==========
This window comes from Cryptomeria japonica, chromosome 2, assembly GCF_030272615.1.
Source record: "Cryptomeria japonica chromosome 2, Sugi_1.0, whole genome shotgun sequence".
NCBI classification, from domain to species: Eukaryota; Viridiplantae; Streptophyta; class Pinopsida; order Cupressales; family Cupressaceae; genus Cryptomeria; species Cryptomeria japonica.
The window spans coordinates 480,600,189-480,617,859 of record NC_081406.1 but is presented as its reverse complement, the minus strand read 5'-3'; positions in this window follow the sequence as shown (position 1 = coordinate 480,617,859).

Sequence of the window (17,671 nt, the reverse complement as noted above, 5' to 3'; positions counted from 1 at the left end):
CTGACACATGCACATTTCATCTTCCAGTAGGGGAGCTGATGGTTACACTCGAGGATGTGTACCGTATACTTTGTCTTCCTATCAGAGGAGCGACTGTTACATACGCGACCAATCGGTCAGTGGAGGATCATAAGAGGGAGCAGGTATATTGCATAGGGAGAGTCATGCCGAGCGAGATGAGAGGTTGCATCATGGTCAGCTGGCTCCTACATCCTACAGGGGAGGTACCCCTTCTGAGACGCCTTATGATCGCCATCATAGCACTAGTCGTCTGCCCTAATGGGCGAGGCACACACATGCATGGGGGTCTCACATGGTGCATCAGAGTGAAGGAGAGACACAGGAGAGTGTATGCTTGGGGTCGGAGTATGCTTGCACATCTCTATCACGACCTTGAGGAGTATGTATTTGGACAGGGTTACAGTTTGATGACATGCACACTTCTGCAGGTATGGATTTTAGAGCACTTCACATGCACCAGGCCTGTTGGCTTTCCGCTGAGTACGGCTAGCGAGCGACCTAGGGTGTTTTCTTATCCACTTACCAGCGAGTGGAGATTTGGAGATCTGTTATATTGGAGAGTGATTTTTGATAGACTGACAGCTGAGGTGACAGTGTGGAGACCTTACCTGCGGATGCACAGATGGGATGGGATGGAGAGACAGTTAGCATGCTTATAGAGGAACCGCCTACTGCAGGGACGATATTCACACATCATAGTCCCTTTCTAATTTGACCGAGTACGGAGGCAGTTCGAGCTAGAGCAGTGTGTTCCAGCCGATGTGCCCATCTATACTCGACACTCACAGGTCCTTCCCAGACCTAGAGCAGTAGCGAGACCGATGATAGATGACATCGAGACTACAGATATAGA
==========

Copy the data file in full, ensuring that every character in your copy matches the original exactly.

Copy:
This window comes from Cryptomeria japonica, chromosome 2, assembly GCF_030272615.1.
Source record: "Cryptomeria japonica chromosome 2, Sugi_1.0, whole genome shotgun sequence".
NCBI classification, from domain to species: Eukaryota; Viridiplantae; Streptophyta; class Pinopsida; order Cupressales; family Cupressaceae; genus Cryptomeria; species Cryptomeria japonica.
The window spans coordinates 480,600,189-480,617,859 of record NC_081406.1 but is presented as its reverse complement, the minus strand read 5'-3'; positions in this window follow the sequence as shown (position 1 = coordinate 480,617,859).

Sequence of the window (17,671 nt, the reverse complement as noted above, 5' to 3'; positions counted from 1 at the left end):
CTGACACATGCACATTTCATCTTCCAGTAGGGGAGCTGATGGTTACACTCGAGGATGTGTACCGTATACTTTGTCTTCCTATCAGAGGAGCGACTGTTACATACGCGACCAATCGGTCAGTGGAGGATCATAAGAGGGAGCAGGTATATTGCATAGGGAGAGTCATGCCGAGCGAGATGAGAGGTTGCATCATGGTCAGCTGGCTCCTACATCCTACAGGGGAGGTACCCCTTCTGAGACGCCTTATGATCGCCATCATAGCACTAGTCGTCTGCCCTAATGGGCGAGGCACACACATGCATGGGGGTCTCACATGGTGCATCAGAGTGAAGGAGAGACACAGGAGAGTGTATGCTTGGGGTCGGAGTATGCTTGCACATCTCTATCACGACCTTGAGGAGTATGTATTTGGACAGGGTTACAGTTTGATGACATGCACACTTCTGCAGGTATGGATTTTAGAGCACTTCACATGCACCAGGCCTGTTGGCTTTCCGCTGAGTACGGCTAGCGAGCGACCTAGGGTGTTTTCTTATCCACTTACCAGCGAGTGGAGATTTGGAGATCTGTTATATTGGAGAGTGATTTTTGATAGACTGACAGCTGAGGTGACAGTGTGGAGACCTTACCTGCGGATGCACAGATGGGATGGGATGGAGAGACAGTTAGCATGCTTATAGAGGAACCGCCTACTGCAGGGACGATATTCACACATCATAGTCCCTTTCTAATTTGACCGAGTACGGAGGCAGTTCGAGCTAGAGCAGTGTGTTCCAGCCGATGTGCCCATCTATACTCGACACTCACAGGTCCTTCCCAGACCTAGAGCAGTAGCGAGACCGATGATAGATGACATCGAGACTACAGATATAGA